Paintings

Description of Eugene Delacroix's Chopin painting


The unfinished portrait of Frederic Chopin was painted by the French painter Eugene Delacroix in 1838. This portrait occupies far from the most key role in the artist’s work, but at the same time is very interesting for many reasons.

Firstly, this portrait was not created by the author on order, but solely for personal reasons. The thing is that the Polish composer was a close friend of Delacroix, which means that we can see a portrait created by a talented artist who personally knew the object very well and was very warm to him. In addition, the painting depicts a man whose mastery as a composer is at the level of the greatest composers of all time, which undoubtedly causes a certain interest in his personality.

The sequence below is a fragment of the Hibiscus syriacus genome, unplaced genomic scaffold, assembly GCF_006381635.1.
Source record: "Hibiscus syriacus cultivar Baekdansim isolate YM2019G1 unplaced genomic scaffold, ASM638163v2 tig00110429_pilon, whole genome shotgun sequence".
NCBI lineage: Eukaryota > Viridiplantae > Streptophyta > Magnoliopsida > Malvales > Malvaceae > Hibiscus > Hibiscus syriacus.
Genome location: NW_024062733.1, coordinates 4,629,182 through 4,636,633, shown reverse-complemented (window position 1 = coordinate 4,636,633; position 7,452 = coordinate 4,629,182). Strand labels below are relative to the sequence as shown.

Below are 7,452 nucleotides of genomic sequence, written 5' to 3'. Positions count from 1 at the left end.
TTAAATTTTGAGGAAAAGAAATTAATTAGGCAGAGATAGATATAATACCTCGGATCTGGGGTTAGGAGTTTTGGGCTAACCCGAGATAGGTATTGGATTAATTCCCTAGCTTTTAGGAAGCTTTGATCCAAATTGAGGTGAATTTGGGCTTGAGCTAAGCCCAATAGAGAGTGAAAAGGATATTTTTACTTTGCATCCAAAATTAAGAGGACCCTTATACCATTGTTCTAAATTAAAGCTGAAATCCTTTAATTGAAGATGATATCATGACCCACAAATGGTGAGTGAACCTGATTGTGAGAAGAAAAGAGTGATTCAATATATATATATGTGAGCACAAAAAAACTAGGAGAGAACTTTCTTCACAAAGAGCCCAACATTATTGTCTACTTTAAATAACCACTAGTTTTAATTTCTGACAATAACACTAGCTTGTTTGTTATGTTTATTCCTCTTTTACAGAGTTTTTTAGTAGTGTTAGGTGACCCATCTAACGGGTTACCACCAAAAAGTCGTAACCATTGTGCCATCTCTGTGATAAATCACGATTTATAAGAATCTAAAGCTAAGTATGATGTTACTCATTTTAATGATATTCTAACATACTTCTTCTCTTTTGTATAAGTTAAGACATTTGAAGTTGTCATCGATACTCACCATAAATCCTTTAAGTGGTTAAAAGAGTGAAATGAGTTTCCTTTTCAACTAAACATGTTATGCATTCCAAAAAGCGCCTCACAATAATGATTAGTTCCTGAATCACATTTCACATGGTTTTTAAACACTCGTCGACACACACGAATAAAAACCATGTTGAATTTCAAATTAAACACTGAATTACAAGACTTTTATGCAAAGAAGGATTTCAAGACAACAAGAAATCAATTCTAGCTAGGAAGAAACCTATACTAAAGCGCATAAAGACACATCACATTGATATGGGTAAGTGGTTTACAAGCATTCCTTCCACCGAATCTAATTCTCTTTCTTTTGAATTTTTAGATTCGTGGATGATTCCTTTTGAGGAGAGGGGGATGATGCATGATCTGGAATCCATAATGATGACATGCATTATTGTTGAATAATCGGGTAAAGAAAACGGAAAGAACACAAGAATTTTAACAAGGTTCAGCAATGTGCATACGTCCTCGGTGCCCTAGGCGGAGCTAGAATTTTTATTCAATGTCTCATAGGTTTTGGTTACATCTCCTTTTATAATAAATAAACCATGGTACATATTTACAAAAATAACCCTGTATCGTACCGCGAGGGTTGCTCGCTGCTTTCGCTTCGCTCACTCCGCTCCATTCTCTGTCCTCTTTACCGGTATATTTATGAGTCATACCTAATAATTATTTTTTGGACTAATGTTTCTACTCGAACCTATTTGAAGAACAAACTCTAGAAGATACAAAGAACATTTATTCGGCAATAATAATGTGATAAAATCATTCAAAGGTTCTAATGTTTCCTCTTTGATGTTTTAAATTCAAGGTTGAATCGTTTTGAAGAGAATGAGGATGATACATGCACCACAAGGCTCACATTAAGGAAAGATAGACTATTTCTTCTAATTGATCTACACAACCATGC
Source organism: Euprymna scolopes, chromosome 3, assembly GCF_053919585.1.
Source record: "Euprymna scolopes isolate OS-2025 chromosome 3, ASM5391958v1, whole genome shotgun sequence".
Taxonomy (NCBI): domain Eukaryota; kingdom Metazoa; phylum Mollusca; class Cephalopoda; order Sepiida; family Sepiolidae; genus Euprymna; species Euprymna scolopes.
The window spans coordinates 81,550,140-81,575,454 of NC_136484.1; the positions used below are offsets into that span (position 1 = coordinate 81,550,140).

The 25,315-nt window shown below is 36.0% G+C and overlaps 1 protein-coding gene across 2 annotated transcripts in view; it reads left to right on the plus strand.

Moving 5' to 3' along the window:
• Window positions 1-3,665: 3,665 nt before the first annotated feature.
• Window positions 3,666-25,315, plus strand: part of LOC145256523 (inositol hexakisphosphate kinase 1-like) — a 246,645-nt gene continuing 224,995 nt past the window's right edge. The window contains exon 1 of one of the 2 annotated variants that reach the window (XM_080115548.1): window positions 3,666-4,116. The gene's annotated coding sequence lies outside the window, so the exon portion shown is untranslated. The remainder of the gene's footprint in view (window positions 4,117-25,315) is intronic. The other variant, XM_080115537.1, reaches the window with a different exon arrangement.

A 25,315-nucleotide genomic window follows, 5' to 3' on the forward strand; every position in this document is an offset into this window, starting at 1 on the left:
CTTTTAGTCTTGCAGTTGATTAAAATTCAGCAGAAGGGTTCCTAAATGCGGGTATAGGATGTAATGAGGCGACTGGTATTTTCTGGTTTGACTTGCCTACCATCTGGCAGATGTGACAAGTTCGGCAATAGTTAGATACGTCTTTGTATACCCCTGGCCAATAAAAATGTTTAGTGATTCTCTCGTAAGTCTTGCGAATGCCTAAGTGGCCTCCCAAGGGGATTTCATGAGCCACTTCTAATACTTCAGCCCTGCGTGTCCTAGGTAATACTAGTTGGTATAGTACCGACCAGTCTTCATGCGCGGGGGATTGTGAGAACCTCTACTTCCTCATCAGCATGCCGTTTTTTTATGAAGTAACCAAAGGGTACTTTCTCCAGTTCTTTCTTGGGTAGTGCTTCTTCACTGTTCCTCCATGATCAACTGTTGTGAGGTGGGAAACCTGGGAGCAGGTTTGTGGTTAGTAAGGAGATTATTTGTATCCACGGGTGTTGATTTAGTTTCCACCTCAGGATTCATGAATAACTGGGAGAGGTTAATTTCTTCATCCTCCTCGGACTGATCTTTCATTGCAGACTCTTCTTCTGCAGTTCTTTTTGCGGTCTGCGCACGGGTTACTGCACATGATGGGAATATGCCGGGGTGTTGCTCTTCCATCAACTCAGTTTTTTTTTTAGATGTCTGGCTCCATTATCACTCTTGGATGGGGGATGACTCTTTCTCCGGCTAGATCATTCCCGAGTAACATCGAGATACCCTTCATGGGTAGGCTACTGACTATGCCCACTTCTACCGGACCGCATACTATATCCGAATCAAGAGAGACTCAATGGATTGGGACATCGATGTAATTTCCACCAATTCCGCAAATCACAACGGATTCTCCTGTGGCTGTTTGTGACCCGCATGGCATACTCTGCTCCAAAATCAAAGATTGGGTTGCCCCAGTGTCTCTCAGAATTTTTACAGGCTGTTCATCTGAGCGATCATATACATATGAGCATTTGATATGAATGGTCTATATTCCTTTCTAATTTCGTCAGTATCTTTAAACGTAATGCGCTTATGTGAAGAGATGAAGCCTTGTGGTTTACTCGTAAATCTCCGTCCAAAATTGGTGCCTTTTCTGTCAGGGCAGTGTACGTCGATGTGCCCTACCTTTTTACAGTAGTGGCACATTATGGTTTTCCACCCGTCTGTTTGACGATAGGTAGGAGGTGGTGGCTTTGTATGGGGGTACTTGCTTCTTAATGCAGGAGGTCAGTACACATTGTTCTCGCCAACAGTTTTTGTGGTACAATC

So, in the picture with bold strokes a very charismatic image of Chopin was created. His deep brown eyes are filled with a bright and strong mind, which will give birth to many more musical masterpieces. Courageous cheekbones, a nose with a hump and wavy hair create a single image of a person extraordinary, impetuous and expressive. The hero of the picture is as if in tension from a long posing, because a romantic soul requires activity, immediately create!

In Delacroix, until his death, life was in full swing, the desire to create canvases that would amaze all contemporaries. Perhaps in this he looked like Chopin. And perhaps, these two great people had many similar views on the world and creativity.

The artist painted a large number of portraits, was engaged in monumental painting, and many of his canvases were considered rebellious and too bold ... Because of this opinion in official circles, the greatest master was not allowed to teach his element - art. And among the many paintings of Delacroix, this portrait, which is the most famous among the portraits of Chopin, was never completed, which only makes us assume how amazing this work could become.





Eugene Delacroix The Death of Sardanapalas


Watch the video: Eugène Delacroix Drawings The Karen B. Cohen Collection Metmuseum (July 2021).